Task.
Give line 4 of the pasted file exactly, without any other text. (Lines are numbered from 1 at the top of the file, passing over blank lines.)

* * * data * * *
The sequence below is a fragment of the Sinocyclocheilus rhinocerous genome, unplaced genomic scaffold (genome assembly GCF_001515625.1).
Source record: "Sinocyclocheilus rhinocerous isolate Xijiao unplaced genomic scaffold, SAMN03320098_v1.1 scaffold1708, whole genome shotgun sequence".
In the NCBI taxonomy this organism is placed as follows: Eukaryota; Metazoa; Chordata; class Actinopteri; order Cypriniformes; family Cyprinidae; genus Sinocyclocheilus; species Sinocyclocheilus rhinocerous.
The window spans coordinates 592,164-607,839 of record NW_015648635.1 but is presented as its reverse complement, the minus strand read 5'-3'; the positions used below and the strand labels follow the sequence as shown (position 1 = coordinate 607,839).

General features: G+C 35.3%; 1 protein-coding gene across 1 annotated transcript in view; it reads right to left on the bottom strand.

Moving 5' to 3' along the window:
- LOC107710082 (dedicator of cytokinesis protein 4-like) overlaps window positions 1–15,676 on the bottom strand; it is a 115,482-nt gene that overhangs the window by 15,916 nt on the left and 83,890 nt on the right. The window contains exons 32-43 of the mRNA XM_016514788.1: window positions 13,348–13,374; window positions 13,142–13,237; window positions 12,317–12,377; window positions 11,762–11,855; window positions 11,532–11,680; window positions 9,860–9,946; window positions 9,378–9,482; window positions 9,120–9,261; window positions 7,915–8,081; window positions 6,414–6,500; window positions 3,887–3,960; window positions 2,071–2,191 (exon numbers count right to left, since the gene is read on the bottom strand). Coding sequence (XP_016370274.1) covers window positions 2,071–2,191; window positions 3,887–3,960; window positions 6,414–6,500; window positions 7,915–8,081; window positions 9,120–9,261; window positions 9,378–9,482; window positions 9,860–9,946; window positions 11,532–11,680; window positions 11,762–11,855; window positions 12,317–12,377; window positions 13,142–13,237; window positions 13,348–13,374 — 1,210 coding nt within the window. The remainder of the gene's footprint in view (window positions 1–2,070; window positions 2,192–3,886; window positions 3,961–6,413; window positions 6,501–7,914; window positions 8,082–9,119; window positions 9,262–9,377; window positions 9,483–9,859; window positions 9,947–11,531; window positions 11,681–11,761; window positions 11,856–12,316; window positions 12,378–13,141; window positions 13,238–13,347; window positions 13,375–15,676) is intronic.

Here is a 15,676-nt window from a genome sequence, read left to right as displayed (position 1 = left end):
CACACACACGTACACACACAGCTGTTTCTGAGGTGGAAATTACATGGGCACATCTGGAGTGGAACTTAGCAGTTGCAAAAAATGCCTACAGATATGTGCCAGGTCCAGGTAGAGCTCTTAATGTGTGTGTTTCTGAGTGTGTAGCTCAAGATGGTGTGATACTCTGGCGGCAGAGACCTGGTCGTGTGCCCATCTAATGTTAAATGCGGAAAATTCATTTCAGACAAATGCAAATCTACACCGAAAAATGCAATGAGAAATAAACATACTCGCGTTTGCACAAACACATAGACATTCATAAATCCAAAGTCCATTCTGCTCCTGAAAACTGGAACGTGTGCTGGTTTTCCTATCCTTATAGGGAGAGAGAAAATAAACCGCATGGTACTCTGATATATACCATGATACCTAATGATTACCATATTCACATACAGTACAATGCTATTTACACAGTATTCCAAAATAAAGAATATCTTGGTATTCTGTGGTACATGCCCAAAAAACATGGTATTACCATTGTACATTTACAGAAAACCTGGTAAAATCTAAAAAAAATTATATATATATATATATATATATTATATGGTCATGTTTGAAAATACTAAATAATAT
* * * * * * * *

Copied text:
The window spans coordinates 592,164-607,839 of record NW_015648635.1 but is presented as its reverse complement, the minus strand read 5'-3'; the positions used below and the strand labels follow the sequence as shown (position 1 = coordinate 607,839).